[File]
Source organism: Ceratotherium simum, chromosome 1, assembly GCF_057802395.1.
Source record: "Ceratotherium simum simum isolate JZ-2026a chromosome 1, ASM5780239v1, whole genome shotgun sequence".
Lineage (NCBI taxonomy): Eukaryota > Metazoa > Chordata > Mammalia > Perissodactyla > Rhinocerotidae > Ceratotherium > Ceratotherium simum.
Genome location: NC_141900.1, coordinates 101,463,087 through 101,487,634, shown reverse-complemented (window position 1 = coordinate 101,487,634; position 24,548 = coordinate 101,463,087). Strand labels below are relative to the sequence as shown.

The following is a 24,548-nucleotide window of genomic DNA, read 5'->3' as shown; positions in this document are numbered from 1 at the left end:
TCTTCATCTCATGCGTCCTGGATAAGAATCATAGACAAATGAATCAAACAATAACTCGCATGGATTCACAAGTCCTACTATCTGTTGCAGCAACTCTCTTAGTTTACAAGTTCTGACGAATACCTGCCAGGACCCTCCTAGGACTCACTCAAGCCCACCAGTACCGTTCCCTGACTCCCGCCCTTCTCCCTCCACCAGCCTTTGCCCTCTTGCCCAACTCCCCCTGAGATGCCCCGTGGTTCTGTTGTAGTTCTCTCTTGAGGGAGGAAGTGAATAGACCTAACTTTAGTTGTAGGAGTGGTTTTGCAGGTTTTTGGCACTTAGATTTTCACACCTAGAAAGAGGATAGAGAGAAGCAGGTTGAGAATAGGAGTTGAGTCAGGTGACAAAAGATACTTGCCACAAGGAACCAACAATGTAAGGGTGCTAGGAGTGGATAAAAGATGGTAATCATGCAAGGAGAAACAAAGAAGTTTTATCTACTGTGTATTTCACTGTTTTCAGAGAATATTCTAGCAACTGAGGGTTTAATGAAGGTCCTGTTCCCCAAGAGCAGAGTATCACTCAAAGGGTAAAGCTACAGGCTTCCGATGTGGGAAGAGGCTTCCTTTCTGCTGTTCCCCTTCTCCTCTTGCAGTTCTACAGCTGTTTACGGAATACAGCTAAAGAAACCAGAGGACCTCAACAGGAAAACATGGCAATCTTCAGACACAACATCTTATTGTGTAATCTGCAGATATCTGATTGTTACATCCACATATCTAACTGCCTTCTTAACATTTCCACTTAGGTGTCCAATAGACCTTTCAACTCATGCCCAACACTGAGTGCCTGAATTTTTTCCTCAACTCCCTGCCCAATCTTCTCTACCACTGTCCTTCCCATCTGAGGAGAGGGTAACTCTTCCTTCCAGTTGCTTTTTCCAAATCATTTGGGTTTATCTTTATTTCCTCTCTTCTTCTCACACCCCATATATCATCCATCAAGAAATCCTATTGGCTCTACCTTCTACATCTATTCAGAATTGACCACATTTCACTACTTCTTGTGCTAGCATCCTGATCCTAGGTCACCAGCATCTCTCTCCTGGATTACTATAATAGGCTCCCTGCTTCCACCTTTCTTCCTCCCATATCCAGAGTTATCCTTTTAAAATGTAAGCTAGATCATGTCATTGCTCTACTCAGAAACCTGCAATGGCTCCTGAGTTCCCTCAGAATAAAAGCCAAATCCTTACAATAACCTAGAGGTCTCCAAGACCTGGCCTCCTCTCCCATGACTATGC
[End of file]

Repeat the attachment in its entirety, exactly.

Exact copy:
Source organism: Ceratotherium simum, chromosome 1, assembly GCF_057802395.1.
Source record: "Ceratotherium simum simum isolate JZ-2026a chromosome 1, ASM5780239v1, whole genome shotgun sequence".
Lineage (NCBI taxonomy): Eukaryota > Metazoa > Chordata > Mammalia > Perissodactyla > Rhinocerotidae > Ceratotherium > Ceratotherium simum.
Genome location: NC_141900.1, coordinates 101,463,087 through 101,487,634, shown reverse-complemented (window position 1 = coordinate 101,487,634; position 24,548 = coordinate 101,463,087). Strand labels below are relative to the sequence as shown.

The following is a 24,548-nucleotide window of genomic DNA, read 5'->3' as shown; positions in this document are numbered from 1 at the left end:
TCTTCATCTCATGCGTCCTGGATAAGAATCATAGACAAATGAATCAAACAATAACTCGCATGGATTCACAAGTCCTACTATCTGTTGCAGCAACTCTCTTAGTTTACAAGTTCTGACGAATACCTGCCAGGACCCTCCTAGGACTCACTCAAGCCCACCAGTACCGTTCCCTGACTCCCGCCCTTCTCCCTCCACCAGCCTTTGCCCTCTTGCCCAACTCCCCCTGAGATGCCCCGTGGTTCTGTTGTAGTTCTCTCTTGAGGGAGGAAGTGAATAGACCTAACTTTAGTTGTAGGAGTGGTTTTGCAGGTTTTTGGCACTTAGATTTTCACACCTAGAAAGAGGATAGAGAGAAGCAGGTTGAGAATAGGAGTTGAGTCAGGTGACAAAAGATACTTGCCACAAGGAACCAACAATGTAAGGGTGCTAGGAGTGGATAAAAGATGGTAATCATGCAAGGAGAAACAAAGAAGTTTTATCTACTGTGTATTTCACTGTTTTCAGAGAATATTCTAGCAACTGAGGGTTTAATGAAGGTCCTGTTCCCCAAGAGCAGAGTATCACTCAAAGGGTAAAGCTACAGGCTTCCGATGTGGGAAGAGGCTTCCTTTCTGCTGTTCCCCTTCTCCTCTTGCAGTTCTACAGCTGTTTACGGAATACAGCTAAAGAAACCAGAGGACCTCAACAGGAAAACATGGCAATCTTCAGACACAACATCTTATTGTGTAATCTGCAGATATCTGATTGTTACATCCACATATCTAACTGCCTTCTTAACATTTCCACTTAGGTGTCCAATAGACCTTTCAACTCATGCCCAACACTGAGTGCCTGAATTTTTTCCTCAACTCCCTGCCCAATCTTCTCTACCACTGTCCTTCCCATCTGAGGAGAGGGTAACTCTTCCTTCCAGTTGCTTTTTCCAAATCATTTGGGTTTATCTTTATTTCCTCTCTTCTTCTCACACCCCATATATCATCCATCAAGAAATCCTATTGGCTCTACCTTCTACATCTATTCAGAATTGACCACATTTCACTACTTCTTGTGCTAGCATCCTGATCCTAGGTCACCAGCATCTCTCTCCTGGATTACTATAATAGGCTCCCTGCTTCCACCTTTCTTCCTCCCATATCCAGAGTTATCCTTTTAAAATGTAAGCTAGATCATGTCATTGCTCTACTCAGAAACCTGCAATGGCTCCTGAGTTCCCTCAGAATAAAAGCCAAATCCTTACAATAACCTAGAGGTCTCCAAGACCTGGCCTCCTCTCCCATGACTATGC